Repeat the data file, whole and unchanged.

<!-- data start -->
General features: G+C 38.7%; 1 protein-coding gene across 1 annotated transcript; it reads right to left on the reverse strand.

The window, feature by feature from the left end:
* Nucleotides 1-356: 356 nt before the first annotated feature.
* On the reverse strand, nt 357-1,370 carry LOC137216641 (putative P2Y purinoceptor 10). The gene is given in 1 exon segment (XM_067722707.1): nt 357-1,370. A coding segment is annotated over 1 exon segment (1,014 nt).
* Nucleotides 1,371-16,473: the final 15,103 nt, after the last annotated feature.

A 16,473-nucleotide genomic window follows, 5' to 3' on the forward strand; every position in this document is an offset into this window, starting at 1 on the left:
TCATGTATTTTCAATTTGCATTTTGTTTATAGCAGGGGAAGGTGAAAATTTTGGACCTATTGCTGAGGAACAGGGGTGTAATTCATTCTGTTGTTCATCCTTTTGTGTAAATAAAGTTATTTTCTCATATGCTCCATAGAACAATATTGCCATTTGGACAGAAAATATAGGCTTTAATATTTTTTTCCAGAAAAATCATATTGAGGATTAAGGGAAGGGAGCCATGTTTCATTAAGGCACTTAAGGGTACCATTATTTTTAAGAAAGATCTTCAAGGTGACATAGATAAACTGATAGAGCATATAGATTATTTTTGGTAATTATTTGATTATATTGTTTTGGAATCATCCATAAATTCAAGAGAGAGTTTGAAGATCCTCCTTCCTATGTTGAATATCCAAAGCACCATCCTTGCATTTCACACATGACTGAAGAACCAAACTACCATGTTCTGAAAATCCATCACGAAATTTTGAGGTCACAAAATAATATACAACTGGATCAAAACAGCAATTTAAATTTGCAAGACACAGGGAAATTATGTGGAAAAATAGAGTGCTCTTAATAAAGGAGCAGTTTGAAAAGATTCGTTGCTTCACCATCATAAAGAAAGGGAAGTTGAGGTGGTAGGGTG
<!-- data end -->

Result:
General features: G+C 38.7%; 1 protein-coding gene across 1 annotated transcript; it reads right to left on the reverse strand.

The window, feature by feature from the left end:
* Nucleotides 1-356: 356 nt before the first annotated feature.
* On the reverse strand, nt 357-1,370 carry LOC137216641 (putative P2Y purinoceptor 10). The gene is given in 1 exon segment (XM_067722707.1): nt 357-1,370. A coding segment is annotated over 1 exon segment (1,014 nt).
* Nucleotides 1,371-16,473: the final 15,103 nt, after the last annotated feature.

A 16,473-nucleotide genomic window follows, 5' to 3' on the forward strand; every position in this document is an offset into this window, starting at 1 on the left:
TCATGTATTTTCAATTTGCATTTTGTTTATAGCAGGGGAAGGTGAAAATTTTGGACCTATTGCTGAGGAACAGGGGTGTAATTCATTCTGTTGTTCATCCTTTTGTGTAAATAAAGTTATTTTCTCATATGCTCCATAGAACAATATTGCCATTTGGACAGAAAATATAGGCTTTAATATTTTTTTCCAGAAAAATCATATTGAGGATTAAGGGAAGGGAGCCATGTTTCATTAAGGCACTTAAGGGTACCATTATTTTTAAGAAAGATCTTCAAGGTGACATAGATAAACTGATAGAGCATATAGATTATTTTTGGTAATTATTTGATTATATTGTTTTGGAATCATCCATAAATTCAAGAGAGAGTTTGAAGATCCTCCTTCCTATGTTGAATATCCAAAGCACCATCCTTGCATTTCACACATGACTGAAGAACCAAACTACCATGTTCTGAAAATCCATCACGAAATTTTGAGGTCACAAAATAATATACAACTGGATCAAAACAGCAATTTAAATTTGCAAGACACAGGGAAATTATGTGGAAAAATAGAGTGCTCTTAATAAAGGAGCAGTTTGAAAAGATTCGTTGCTTCACCATCATAAAGAAAGGGAAGTTGAGGTGGTAGGGTG